Run a partial document build and dump the contents of a TeX intermediate file to standard output. This can be useful if you have an external tool that parses such files, and you wish to integrate it into Tectonic-based authoring workflows.
Generate and print the LaTeX
aux file for the current document:
tectonic -X dump -s aux
This output can, for example, be piped into bibtools to generate a
that provides exactly the records needed for the document build.
tectonic -X dump [--only-cached] [-C] [--profile <profile>] [-p <profile>] [--suffix] [-s] [--untrusted] <filename>
This command runs a partial build of the current document, as identified by searching for a Tectonic.toml file in the current directory or one of its parents.
The “partial build” consists of one pass of the TeX engine. Future versions of this tool might gain options allowing you to specify different passes. This command can be used to dump any file created by TeX during the build (so long as it’s created on the first pass).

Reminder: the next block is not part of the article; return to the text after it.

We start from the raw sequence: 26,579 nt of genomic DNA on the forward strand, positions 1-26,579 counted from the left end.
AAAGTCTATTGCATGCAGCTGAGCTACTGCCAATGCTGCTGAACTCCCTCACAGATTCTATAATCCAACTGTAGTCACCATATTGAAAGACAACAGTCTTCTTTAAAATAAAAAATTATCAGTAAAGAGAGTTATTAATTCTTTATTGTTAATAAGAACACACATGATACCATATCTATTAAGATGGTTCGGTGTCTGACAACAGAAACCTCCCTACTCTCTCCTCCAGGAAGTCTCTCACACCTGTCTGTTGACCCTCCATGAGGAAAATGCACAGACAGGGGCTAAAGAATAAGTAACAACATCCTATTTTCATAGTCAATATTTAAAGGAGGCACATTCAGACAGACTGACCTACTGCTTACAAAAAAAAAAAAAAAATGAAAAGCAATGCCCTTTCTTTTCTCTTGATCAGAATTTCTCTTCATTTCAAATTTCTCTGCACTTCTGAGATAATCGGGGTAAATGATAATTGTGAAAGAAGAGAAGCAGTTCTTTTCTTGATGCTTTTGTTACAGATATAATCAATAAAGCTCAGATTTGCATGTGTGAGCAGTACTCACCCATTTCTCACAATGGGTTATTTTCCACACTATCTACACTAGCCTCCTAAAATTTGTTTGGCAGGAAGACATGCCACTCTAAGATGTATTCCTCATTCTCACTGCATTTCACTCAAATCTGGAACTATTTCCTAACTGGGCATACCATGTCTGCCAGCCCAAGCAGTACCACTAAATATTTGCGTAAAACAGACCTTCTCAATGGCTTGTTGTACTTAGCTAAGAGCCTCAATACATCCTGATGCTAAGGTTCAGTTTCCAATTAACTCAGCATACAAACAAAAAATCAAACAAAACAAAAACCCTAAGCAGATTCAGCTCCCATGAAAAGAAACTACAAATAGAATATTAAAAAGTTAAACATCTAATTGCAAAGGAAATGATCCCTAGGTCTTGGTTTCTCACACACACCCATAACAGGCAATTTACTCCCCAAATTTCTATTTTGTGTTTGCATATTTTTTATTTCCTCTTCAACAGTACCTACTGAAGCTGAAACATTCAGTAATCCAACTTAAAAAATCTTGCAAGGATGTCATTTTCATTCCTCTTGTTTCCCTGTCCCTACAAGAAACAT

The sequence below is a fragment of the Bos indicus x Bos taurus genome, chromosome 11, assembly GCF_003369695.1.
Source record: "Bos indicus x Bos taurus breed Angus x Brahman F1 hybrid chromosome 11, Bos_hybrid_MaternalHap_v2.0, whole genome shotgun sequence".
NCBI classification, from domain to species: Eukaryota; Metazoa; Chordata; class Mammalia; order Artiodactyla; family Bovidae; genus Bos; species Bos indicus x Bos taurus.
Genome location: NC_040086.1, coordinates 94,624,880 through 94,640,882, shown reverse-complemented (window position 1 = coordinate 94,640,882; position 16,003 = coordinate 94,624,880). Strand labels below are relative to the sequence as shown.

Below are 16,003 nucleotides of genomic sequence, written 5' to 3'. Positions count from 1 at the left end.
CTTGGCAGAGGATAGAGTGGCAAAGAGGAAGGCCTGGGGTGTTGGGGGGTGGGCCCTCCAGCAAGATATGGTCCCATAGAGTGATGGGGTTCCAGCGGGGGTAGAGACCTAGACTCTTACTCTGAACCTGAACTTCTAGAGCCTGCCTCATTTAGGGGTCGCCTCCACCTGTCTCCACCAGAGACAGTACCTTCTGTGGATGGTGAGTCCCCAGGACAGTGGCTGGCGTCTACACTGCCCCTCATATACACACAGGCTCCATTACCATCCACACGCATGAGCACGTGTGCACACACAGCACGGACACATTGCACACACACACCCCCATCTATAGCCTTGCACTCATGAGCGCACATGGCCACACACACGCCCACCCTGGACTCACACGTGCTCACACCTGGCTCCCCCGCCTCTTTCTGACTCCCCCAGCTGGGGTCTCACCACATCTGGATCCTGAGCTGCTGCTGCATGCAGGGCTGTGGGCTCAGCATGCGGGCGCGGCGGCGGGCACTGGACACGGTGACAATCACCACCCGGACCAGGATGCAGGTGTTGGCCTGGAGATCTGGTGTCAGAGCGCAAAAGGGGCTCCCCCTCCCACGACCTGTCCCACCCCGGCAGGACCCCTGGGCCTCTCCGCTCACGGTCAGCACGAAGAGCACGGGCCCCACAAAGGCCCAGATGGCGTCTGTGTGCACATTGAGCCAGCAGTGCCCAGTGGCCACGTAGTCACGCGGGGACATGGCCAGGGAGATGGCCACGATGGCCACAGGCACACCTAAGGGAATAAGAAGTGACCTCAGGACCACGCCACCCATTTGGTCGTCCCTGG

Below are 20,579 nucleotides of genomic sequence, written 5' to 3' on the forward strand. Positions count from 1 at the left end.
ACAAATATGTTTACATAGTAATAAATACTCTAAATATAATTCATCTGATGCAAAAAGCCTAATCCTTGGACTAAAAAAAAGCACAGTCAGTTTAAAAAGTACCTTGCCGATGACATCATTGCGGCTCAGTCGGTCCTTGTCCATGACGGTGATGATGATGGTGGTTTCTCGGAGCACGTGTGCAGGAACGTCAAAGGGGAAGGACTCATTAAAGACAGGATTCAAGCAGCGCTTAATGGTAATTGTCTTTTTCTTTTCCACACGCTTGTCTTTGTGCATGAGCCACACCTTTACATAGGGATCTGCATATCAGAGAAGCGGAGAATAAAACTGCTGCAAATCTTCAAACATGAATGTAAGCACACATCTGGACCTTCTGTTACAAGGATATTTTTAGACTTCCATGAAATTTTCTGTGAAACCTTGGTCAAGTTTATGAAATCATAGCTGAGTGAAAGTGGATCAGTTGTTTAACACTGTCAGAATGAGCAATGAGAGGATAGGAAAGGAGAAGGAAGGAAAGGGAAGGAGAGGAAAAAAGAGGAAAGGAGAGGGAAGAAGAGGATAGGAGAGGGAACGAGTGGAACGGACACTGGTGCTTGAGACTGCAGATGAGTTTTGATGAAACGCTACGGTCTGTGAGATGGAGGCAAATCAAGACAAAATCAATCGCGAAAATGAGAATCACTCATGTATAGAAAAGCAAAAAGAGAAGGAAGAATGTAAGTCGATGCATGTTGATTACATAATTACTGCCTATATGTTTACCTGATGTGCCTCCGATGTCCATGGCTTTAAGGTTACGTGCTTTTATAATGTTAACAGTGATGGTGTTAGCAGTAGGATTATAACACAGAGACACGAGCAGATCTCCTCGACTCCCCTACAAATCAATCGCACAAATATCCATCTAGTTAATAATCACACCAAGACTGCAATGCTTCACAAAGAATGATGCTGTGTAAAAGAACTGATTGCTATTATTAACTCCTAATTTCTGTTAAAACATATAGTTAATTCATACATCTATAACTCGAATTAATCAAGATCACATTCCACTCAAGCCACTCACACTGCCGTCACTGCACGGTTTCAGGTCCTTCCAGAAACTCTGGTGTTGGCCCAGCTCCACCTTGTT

--only-cached option (or
-C for short) will configure the engine to
refuse to connect to the network when searching for support files. This can be
useful if you’re working on a document in a context where the Internet is
unavailable (e.g., on an airplane). While the engine generally avoids
unnecessary network connections, referencing a new file in your document will
cause it to look for that file in the online support bundle.
--profile option (or
-p for short) will select which document output
profile will be used for the build. If unspecified, the profile to use will be
effectively chosen at random.
-s) argument is provided, the name of the dumped file
simply has to end with the content of the argument
<filename>, rather than
match it exactly. Therefore
tectonic -X dump -s aux will dump the LaTeX
file regardless of its complete name, and
tectonic -X dump -s log will dump
the log file. If there happens to be more than one file whose name ends with
your specified suffix, they will all be dumped, in a pseudo-random order.
--untrusted option if working with untrusted content. This is not the
default, because in most cases you will trust the document that you’re
building, probably because you have created it yourself, and it would be very
annoying to have to pass
--trusted every time you dump a document that uses
shell-escape. See the security discussion in the documentation of the
compile command for details. In actual usage, it would obviously
be easy to forget to use this option; in cases where untrusted inputs are a
genuine concern, we recommend setting the environment variable
TECTONIC_UNTRUSTED_MODE to a non-empty value. This has the same effect as the
--untrusted option. Note, however, that a hostile shell user can trivially
clear this variable.